At least 31 migrants die in English Channel as boat capsizes off French coast

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At least 31 migrants including five women and a young girl died on Wednesday crossing from France to England when their boat sank off the port of Calais.

The French interior ministry said in a statement that patrol vessels found corpses and people unconscious in the water after a fisherman sounded the alarm.

French police said on Wednesday night that 31 people had died after setting out from Dunkirk east of Calais in the boat.

Three helicopters and three boats took part in the search, local authorities said. French prosecutors have opened a manslaughter probe into the deadliest deadliest disaster since the sea route began to be widely used in 2018.

French Interior Minister Gerald Darmanin, wrote on Twitter of his sadness at the tragedy. He added: "The criminal nature of the smugglers who organise these crossings cannot be condemned enough."

During an impromptu news conference in Calais, Darmanin said 34 people were believed to have been on the boat before it sank. Authorities have found 31 bodies and two survivors while one person was missing.

"The disaster in the Channel is a tragedy," French Prime Minister Jean Castex tweeted.

"My thoughts are with the many missing and injured, victims of criminal smugglers who exploit their distress and misery."

The British Prime Minister, Boris Johnson, said he was horrified at the death toll.

He offered closer cooperation to tackle criminal gangs behind the practice.

"I am shocked, appalled and deeply saddened by the loss of life at sea," he said after convening top officials for crisis talks on the tragedy.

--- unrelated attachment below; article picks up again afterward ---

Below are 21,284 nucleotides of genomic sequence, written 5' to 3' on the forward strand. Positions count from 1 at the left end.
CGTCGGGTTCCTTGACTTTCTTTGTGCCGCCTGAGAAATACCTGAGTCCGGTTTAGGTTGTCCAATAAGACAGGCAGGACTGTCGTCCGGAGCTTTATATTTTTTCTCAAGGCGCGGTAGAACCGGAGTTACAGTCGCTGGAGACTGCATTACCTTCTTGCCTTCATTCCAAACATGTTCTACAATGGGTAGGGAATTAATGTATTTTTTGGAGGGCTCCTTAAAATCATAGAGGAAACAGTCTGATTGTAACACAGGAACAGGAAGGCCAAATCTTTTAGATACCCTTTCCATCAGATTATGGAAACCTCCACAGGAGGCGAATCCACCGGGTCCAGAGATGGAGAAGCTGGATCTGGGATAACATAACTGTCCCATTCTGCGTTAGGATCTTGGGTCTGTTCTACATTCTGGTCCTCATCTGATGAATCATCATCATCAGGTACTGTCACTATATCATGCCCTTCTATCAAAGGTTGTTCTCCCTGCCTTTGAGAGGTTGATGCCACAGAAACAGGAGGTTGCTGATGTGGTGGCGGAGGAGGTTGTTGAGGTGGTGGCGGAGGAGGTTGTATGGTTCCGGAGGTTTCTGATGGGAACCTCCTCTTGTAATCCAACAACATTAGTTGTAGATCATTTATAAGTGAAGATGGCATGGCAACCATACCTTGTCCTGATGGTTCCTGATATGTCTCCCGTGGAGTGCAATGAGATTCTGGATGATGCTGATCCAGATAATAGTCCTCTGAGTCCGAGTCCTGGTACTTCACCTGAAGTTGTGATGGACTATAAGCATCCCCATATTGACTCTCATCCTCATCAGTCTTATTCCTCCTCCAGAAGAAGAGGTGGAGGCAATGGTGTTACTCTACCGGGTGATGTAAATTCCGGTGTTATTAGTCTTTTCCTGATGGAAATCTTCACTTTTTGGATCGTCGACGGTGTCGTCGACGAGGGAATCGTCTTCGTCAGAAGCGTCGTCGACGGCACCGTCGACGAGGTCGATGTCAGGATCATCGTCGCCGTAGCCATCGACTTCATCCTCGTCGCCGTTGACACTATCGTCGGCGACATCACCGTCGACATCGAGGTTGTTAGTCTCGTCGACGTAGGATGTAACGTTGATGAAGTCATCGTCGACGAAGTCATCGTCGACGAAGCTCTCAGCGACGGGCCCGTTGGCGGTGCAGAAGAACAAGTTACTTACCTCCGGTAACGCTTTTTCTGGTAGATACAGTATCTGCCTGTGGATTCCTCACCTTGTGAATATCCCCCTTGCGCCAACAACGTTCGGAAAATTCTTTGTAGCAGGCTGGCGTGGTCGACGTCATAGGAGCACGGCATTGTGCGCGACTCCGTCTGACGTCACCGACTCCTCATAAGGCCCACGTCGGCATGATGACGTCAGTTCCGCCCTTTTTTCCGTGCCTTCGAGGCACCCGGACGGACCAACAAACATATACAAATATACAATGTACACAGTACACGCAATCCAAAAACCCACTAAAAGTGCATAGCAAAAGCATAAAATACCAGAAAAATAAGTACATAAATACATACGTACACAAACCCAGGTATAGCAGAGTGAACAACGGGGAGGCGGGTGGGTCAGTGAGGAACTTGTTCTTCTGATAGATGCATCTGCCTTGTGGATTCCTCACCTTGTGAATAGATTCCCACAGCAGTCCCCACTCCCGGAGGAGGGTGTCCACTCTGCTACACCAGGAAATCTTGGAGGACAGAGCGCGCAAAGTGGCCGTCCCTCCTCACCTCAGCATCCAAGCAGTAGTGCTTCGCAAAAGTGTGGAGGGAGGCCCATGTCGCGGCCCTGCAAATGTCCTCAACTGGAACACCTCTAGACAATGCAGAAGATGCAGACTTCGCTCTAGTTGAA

The disaster comes as tensions grow between London and Paris over the record numbers of people crossing.

Britain has urged tougher action from France to stop migrants from making the voyage.

'People are dying in the Channel'

Pierre Roques, coordinator of the Auberge des Migrants NGO in Calais, said the Channel risked becoming as deadly for migrants as the Mediterranean which has seen a much heavier toll over the last years of migrants crossing.

"People are dying in the Channel, which is becoming a cemetery. And as England is right opposite, people will continue to cross," he said.

According to the French authorities, 31,500 people attempted to leave for Britain since the start of the year and 7,800 people have been rescued at sea, figures which have doubled since August.

Seven people have been confirmed dead or are still missing feared drowned after various incidents this year.

In Britain, Johnson's government is coming under intense pressure, including from its own supporters, to reduce the numbers crossing.

French police said this week they had detained 15 suspected members of an international migrant smuggling syndicate that helped people illegally cross the Channel to Britain.

The network of Iraqi Kurds, Romanians, Pakistanis and Vietnamese helped at least 250 people each month cross to England, taking 60 migrants at a time in small boats.

Passage to England could cost a migrant €6,000 and some smugglers have racked up some €3 million in total profits, said the police.

'Cynical' traffickers

France's top maritime official for the northern coast Philippe Dutrieux told French news agency AFP in an interview last week that the numbers trying to cross had doubled in the last three months.

He blamed the cynicism of the traffickers who throw migrants into the water as it is a business that makes money.

"It has been years that we have been warning about the dangers of the situation", said Charlotte Kwantes, head of Utopia56, an association that works with migrants in Calais.

She put the number of migrants who have died since 1999 in the area at more than 300.

"As long as safe passages are not put in place between England and France, or as long as these people cannot be regularised in France there will be deaths at the border," she said.

According to British authorities, more than 25,000 people have arrived illegally so far this year, already triple the figure recorded in 2020.

The issue has added to growing post-Brexit tensions between Britain and France, with a row on fishing rights also still unresolved.

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